Category: Analysis

Early in the term of President Joko Widodo it seemed unlikely that Australia and Indonesia would continue to enjoy the amicable relations they experienced under Susilo Bambang Yudhoyono. On the eve of Jokowi’s first bilateral visit to Australia, Dr Dave McRae writes that despite frequent tension, both countries share a strong belief that good relations must be maintained.

Following the massive rallies against Jakarta Governor Basuki “Ahok” Tjahaja Purnama over alleged blasphemy, one might assume that religion was the most important factor influencing the intended voting behaviour of Jakarta residents. But a study conducted by Nathanael Gratias Sumaktoyo demonstrates that it is not as dominant as the recent rallies suggest.

Since mid-2015, the government has banned the placement of Indonesian domestic workers in 21 mainly Middle Eastern countries. But Wahyu Susilo, from Migrant Care, writes that the desire to work in the Middle East remains high, and workers who flout the ban are much more vulnerable to human trafficking and abuse.

The exact details of what instigated the recent dispute between the Indonesian and Australian militaries remain unclear. But whatever the cause, Professor Tim Lindsey writes that the bilateral relationship is changing, and this kind of turbulence is likely to become more common.

Fake news and hoaxes are now a ubiquitous part of the public conversation online in Indonesia. Dr Airlangga Pribadi Kusman writes that when political engagement is based on lies or manipulated data, public participation in the political process may end up harming, rather than strengthening, democracy.

The bizarre arrest of Perth teenager Jamie Murphy in Bali last month prompted another round of tabloid reporting about Australians whose dream Bali holiday had turned into a nightmare. But Professor Tim Lindsey writes that the image of Bali as a dangerous “Yobbo Paradise” is inaccurate. In fact, of the more than one million Australians who travelled to Bali last year, only 60 had direct contact with police over issues or charges.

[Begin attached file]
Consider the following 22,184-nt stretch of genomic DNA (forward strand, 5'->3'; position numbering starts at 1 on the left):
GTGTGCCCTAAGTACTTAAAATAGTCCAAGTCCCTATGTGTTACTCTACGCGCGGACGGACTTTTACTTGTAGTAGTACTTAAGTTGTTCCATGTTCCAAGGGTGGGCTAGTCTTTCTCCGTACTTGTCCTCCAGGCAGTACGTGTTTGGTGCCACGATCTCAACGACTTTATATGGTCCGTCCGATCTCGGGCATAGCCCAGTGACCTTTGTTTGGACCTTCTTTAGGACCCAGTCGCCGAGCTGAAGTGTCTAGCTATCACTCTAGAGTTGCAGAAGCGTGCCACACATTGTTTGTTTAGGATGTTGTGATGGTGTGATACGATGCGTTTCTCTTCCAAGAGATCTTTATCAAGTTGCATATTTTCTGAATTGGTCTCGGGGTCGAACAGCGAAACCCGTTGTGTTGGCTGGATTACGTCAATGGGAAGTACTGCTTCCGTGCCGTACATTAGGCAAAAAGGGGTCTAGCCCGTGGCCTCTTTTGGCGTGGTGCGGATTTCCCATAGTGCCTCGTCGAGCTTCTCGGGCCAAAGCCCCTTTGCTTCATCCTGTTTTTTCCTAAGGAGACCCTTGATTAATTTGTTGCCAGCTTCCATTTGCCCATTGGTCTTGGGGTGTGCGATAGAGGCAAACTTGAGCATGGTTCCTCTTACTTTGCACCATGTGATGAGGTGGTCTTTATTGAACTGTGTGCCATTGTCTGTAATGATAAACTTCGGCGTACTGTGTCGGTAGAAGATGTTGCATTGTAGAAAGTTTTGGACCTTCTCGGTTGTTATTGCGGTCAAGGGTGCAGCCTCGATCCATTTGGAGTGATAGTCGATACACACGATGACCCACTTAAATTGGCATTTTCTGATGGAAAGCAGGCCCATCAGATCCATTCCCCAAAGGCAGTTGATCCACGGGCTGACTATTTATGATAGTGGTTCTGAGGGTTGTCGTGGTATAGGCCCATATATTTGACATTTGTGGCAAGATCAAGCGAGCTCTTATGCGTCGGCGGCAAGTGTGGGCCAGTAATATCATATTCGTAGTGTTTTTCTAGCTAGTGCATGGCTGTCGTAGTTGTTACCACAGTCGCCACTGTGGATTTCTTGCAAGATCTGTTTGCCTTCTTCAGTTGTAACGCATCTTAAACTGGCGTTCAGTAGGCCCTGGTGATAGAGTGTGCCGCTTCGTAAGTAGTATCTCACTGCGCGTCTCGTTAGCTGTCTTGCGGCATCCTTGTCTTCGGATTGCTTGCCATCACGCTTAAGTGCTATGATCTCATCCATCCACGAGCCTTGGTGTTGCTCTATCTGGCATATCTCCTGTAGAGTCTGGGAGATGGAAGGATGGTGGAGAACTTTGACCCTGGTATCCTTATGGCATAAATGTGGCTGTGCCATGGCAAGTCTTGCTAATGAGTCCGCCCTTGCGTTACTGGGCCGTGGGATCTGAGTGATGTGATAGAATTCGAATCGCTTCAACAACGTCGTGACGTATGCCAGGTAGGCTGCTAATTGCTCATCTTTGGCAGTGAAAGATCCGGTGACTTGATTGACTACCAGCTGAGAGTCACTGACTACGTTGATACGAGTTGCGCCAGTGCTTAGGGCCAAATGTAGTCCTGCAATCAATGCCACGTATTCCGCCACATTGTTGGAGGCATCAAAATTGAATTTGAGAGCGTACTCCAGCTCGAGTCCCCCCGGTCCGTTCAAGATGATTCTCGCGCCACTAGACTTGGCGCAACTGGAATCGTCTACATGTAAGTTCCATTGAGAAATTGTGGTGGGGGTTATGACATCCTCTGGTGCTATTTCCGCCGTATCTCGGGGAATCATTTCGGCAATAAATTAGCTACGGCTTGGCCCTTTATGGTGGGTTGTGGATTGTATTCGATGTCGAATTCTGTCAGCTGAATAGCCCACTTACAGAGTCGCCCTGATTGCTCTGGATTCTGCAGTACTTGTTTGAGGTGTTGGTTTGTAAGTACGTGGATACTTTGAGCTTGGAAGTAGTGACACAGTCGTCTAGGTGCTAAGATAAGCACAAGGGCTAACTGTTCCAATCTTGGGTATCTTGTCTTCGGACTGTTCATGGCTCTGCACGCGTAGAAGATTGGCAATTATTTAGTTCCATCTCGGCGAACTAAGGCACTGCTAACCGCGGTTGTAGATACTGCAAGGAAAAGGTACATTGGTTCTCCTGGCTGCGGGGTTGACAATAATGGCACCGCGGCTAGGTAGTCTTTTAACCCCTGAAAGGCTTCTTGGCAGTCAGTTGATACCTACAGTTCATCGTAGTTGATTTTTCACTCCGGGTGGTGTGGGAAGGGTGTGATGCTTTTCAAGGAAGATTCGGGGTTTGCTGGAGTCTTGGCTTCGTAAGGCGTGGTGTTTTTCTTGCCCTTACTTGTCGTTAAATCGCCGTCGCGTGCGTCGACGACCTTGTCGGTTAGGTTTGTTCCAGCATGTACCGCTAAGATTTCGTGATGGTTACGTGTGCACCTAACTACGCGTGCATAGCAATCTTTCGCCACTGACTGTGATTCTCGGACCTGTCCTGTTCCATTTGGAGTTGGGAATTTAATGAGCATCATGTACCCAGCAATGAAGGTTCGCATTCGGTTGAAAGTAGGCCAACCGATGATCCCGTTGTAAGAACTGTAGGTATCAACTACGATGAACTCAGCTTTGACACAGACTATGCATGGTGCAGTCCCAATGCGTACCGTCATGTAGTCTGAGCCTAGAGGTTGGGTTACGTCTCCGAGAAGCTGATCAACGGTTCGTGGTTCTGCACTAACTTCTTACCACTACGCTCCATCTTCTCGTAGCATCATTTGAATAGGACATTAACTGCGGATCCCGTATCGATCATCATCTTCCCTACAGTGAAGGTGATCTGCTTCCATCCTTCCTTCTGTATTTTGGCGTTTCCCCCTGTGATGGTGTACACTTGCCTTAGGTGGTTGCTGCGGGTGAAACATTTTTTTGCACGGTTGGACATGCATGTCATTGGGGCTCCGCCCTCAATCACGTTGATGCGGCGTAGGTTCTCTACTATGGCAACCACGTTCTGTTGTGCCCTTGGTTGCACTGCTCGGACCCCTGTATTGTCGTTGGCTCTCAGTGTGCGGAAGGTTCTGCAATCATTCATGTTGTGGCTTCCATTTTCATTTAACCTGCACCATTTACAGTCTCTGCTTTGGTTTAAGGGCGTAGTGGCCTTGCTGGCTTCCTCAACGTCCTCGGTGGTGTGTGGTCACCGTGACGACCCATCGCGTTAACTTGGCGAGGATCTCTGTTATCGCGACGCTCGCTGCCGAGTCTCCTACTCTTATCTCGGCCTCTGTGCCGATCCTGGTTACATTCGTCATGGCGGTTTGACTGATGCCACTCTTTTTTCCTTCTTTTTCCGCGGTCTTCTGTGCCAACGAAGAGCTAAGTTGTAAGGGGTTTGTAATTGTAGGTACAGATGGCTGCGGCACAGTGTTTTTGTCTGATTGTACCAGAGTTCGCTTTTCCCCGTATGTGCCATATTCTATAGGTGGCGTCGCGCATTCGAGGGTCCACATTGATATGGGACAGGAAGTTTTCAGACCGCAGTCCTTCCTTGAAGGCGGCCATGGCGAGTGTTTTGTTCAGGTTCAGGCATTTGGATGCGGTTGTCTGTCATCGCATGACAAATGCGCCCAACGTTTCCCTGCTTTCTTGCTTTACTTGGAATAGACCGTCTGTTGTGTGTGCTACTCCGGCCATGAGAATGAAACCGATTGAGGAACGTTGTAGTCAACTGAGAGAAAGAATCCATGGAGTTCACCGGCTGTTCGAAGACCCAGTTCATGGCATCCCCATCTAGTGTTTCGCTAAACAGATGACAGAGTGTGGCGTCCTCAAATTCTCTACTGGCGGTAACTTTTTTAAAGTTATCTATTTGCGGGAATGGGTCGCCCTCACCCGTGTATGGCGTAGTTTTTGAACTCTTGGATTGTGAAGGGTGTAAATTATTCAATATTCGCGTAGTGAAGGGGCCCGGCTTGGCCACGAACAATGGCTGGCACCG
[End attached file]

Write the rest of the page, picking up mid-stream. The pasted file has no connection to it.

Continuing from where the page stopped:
Apakah signifikansi “Aksi Bela Islam III” secara politik dan agama? Apakah besarnya demonstrasi tersebut adalah bukti lebih lanjut tentang penguatan konservatisme Islam di Indonesia? Associate Professor Greg Fealy menyajikan analisa mendalam tentang demo 2 Desember dan konsekuensinya bagi demokrasi Indonesia.

Police Chief Tito Karnavian has said that about AU$7.65 million was spent on security for the rallies to “defend Islam” on 4 November and 2 December. But as Ihsan Ali-Fauzi writes, these material costs are only part of the picture. Of far greater significance is that the protests have eroded the foundations of democracy and undermined the influence of “moderate” Muslim leaders.

What is the political and religious significance of the massive protest to “defend Islam” in Central Jakarta on 2 December? Does the huge turnout indicate a hardening of mainstream Muslim attitudes in Indonesia? Associate Professor Greg Fealy presents a comprehensive analysis of the events of 2 December and their consequences for Indonesian democracy.

Rising incomes and easy access to credit have resulted in huge growth in the number of motorcycles on Indonesian roads. But poor attention to and enforcement of road laws has also seen a spike in traffic fatalities. The World Health Organisation estimates that more than 100 people die on Indonesian roads every day. Dr Tim Brickell examines this growing and largely preventable problem.

Dr Budi Hernawan has analysed 431 cases of torture that occurred in Papua between 1963 and 2010. He writes that although torture is generally considered a hidden crime, in Papua it is performed for an audience, sometimes spectacularly, and is designed to convey a message of terror from state authorities to the Papuan public. It is part of a larger strategy of domination by the Indonesian state, he says, in which the practice of torture is sanctioned and part of policy.

Professor Tim Lindsey examines the blasphemy allegations against Jakarta Governor Basuki ‘Ahok’ Tjahaja Purnama. He writes that the case reveals two problems at the heart of Indonesian democracy: the rise of religious intolerance among Indonesia’s Muslim majority and the manipulation of that intolerance by the small group of elite politicians who dominate Indonesian politics.